Written by: Susan Stafford-Pooley

Get advice on how to manage, feed and medicate a horse with respiratory illness.

Thumbnail for How to Manage a Horse with Respiratory Illness

Cough. One sound that is sure to make a horse owner snap to attention is a coughing horse. Does he have a simple cold that will clear up in a few days, or is it something more serious? Here are some common respiratory issues, how to manage them, and more importantly, how to prevent them.

Viral Respiratory Disease

Viral respiratory infections including equine herpesvirus infection (rhinopneumonitis), equine influenza, and equine viral arteritis are common in horses. Symptoms include:

  • harsh, dry cough
  • fever of 38.5°C-40°C (37°C-38°C is normal)
  • runny nose
  • loss of appetite
  • depression
  • muscle stiffness

Your veterinarian may run blood tests and/or nasal swabs to determine the strain, but since all three are contagious, the sick horse should always be immediately isolated from his stablemates until his symptoms have disappeared, especially if there are pregnant mares in the barn, as rhinopneumonitis virus can cause abortion.

Most horses recover from a simple viral respiratory infection on their own with a few weeks’ rest. However, complications such as secondary bacterial infections (sinusitis, bronchitis, and pneumonia) may set in because viral infections can impair respiratory defense mechanisms. Be on the alert for persistent coughing and yellow-green sputum or nasal discharge, as antibiotic treatment might be necessary.

Non-Infectious Respiratory Disease

Inflammatory airway disease (IAD) is characterized by excessive mucus in the trachea, airway hyperresponsiveness (increased sensitivity), and poor exercise performance. Heaves, also known as Chronic Obstructive Pulmonary Disease (COPD), equine asthma, or Recurrent Airway Obstruction (RAO) is triggered by exposure to dust, mold, and ammonia from urine and manure, generally in older horses prone to allergies, where their airways are obstructed due to bronchoconstriction and excessive mucus production.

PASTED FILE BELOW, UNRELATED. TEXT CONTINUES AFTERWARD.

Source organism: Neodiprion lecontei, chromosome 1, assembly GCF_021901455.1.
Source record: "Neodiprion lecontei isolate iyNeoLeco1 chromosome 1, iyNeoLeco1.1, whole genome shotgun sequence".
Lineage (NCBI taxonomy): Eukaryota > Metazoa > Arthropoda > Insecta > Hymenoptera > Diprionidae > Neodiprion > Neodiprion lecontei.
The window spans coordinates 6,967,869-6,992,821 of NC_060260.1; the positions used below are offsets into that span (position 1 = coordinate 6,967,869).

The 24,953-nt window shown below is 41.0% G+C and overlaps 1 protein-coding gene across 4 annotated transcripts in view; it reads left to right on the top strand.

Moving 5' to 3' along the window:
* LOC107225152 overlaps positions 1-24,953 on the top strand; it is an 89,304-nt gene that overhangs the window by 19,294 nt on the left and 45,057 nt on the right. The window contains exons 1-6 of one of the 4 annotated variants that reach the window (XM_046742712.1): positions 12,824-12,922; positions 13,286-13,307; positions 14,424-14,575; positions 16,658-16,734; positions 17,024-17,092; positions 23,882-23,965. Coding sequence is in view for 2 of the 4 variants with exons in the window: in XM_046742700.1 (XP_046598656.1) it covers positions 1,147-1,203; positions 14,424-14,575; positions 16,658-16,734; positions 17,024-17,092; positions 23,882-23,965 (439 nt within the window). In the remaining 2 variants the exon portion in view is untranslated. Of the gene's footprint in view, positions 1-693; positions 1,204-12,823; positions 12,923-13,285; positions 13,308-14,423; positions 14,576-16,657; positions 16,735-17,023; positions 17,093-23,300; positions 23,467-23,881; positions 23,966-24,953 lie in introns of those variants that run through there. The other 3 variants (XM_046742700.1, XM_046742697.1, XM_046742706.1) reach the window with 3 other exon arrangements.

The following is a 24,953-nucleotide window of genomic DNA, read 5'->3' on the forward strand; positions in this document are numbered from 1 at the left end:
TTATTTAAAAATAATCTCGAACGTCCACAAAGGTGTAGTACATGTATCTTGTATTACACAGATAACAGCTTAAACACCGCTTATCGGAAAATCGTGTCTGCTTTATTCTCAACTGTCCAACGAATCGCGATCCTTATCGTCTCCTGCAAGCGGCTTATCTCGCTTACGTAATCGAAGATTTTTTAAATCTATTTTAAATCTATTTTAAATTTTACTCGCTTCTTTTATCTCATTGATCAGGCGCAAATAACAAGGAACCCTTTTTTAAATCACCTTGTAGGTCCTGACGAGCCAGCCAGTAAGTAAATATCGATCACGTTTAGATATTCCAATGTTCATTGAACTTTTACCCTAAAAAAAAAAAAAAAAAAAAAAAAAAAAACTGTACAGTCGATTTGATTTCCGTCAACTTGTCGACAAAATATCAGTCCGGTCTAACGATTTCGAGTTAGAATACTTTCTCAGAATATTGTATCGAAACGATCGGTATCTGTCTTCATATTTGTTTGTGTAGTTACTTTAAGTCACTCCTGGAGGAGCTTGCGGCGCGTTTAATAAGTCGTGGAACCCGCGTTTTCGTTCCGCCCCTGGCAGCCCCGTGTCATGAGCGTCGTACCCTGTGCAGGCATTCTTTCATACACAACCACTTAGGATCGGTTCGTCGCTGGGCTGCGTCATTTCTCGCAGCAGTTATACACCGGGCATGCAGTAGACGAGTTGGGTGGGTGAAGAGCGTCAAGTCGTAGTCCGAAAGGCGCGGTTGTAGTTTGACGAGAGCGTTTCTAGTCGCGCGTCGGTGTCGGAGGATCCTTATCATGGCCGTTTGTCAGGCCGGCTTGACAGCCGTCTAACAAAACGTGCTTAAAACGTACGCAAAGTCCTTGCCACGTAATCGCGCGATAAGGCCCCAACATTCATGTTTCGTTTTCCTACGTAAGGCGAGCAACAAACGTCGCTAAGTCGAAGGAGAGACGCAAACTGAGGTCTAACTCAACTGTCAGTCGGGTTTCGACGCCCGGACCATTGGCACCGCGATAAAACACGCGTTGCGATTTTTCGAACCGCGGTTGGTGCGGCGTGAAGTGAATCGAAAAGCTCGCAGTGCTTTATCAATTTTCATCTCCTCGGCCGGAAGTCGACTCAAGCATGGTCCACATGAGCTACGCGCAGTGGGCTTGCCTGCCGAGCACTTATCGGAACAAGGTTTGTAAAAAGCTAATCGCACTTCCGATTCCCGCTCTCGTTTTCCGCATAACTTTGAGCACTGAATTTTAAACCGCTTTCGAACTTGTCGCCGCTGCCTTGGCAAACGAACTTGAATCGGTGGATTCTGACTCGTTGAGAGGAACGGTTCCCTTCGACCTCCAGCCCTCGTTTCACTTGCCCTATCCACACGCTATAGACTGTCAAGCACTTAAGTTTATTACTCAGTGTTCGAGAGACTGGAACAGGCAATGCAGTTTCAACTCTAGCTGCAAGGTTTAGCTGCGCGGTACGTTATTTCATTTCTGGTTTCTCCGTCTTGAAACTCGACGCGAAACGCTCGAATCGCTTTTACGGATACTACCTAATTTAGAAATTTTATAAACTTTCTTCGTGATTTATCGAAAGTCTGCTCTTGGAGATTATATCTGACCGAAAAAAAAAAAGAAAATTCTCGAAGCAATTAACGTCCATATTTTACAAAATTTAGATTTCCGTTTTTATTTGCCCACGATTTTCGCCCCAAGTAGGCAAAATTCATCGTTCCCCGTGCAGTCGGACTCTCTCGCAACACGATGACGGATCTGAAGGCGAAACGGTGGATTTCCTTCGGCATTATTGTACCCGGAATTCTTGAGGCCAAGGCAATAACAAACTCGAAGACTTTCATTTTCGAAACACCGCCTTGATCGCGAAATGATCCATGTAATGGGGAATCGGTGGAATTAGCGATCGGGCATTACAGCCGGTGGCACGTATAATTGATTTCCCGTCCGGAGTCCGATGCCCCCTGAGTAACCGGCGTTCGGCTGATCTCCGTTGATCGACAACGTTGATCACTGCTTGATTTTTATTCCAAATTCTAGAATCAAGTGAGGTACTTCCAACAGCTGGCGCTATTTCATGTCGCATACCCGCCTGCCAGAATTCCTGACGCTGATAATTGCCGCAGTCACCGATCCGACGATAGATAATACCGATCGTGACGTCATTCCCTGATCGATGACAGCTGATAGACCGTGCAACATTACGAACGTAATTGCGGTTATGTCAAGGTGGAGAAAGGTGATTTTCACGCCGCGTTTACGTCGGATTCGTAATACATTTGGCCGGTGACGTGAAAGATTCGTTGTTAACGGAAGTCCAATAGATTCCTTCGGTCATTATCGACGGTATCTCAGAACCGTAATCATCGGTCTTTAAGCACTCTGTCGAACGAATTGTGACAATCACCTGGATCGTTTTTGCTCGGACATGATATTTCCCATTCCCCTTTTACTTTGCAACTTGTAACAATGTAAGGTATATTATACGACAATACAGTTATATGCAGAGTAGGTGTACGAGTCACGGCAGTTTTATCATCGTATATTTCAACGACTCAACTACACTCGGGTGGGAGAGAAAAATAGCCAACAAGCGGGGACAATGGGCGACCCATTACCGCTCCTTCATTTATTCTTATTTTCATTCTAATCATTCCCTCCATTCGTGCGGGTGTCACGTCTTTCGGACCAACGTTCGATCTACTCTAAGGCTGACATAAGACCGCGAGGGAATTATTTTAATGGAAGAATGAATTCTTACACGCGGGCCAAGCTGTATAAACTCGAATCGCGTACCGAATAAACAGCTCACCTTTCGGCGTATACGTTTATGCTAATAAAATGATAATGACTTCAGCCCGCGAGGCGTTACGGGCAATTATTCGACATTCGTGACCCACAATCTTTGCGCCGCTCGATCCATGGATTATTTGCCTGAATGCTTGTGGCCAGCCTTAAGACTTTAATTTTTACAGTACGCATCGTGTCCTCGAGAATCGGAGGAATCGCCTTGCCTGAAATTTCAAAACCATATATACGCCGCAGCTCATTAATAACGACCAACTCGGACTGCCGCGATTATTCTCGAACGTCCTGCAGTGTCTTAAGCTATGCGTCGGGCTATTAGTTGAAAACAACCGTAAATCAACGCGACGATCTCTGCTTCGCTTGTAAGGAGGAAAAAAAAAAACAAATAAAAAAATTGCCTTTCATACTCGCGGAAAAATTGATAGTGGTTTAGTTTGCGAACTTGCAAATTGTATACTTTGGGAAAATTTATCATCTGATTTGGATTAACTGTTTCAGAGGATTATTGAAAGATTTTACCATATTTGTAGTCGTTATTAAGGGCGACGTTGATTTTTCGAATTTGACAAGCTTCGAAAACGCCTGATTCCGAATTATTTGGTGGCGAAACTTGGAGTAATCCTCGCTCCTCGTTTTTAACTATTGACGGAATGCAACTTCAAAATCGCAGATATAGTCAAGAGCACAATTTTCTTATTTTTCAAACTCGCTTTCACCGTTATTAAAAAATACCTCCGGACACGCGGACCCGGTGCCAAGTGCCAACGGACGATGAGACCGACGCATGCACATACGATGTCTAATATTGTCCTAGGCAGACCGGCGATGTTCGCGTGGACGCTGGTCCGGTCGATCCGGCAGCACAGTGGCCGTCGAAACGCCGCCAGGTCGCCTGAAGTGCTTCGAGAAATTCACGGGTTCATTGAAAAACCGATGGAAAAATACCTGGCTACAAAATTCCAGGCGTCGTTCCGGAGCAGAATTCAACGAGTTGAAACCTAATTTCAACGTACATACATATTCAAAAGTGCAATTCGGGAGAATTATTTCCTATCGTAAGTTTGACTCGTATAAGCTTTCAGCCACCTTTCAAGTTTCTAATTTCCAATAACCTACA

Symptoms of heaves include:

  • dry cough at the onset of exercise
  • wheezing
  • increased respiratory rate (more than the normal 10-16 breaths per minute)
  • flared nostrils
  • nasal discharge
  • laboured breathing at rest (severe cases)
  • strenuous efforts to exhale may create a “heave line” – a groove running along the abdominal muscles
  • weight loss

Severe or frequent attacks may need to be treated by your vet with medication (anti-inflammatories and inhaled bronchodilators or corticosteroids). You can help ease symptoms by turning the horse out on pasture as often as possible (although hot, humid weather makes the symptoms worse), wetting his hay or replacing it with cubes or pellets, making sure the stable is well-ventilated, and keeping his stall clean and bedded with dust-free wood shavings or peat moss instead of straw or sawdust.

Shipping Fever (Pneumonia)

Shipping fever – pneumonia associated with transport – is triggered by either a viral or bacterial respiratory tract infection. Pneumonia may begin as an influenza or herpes virus infection, which can predispose the horse to a bacterial infection. The increased dust and immune system-suppressing stress associated with travel can create an environment that makes the horse more susceptible to disease.

Exercise-induced pulmonary hemorrhage may also be a contributing factor, especially with high-intensity sports such as eventing, allowing bacteria to thrive in blood in the lungs.

Symptoms which appear several days after being shipped include:

  • fever
  • depression/lethargy
  • runny nose
  • lack of appetite
  • coughing and difficulty breathing
  • elevated respiratory rate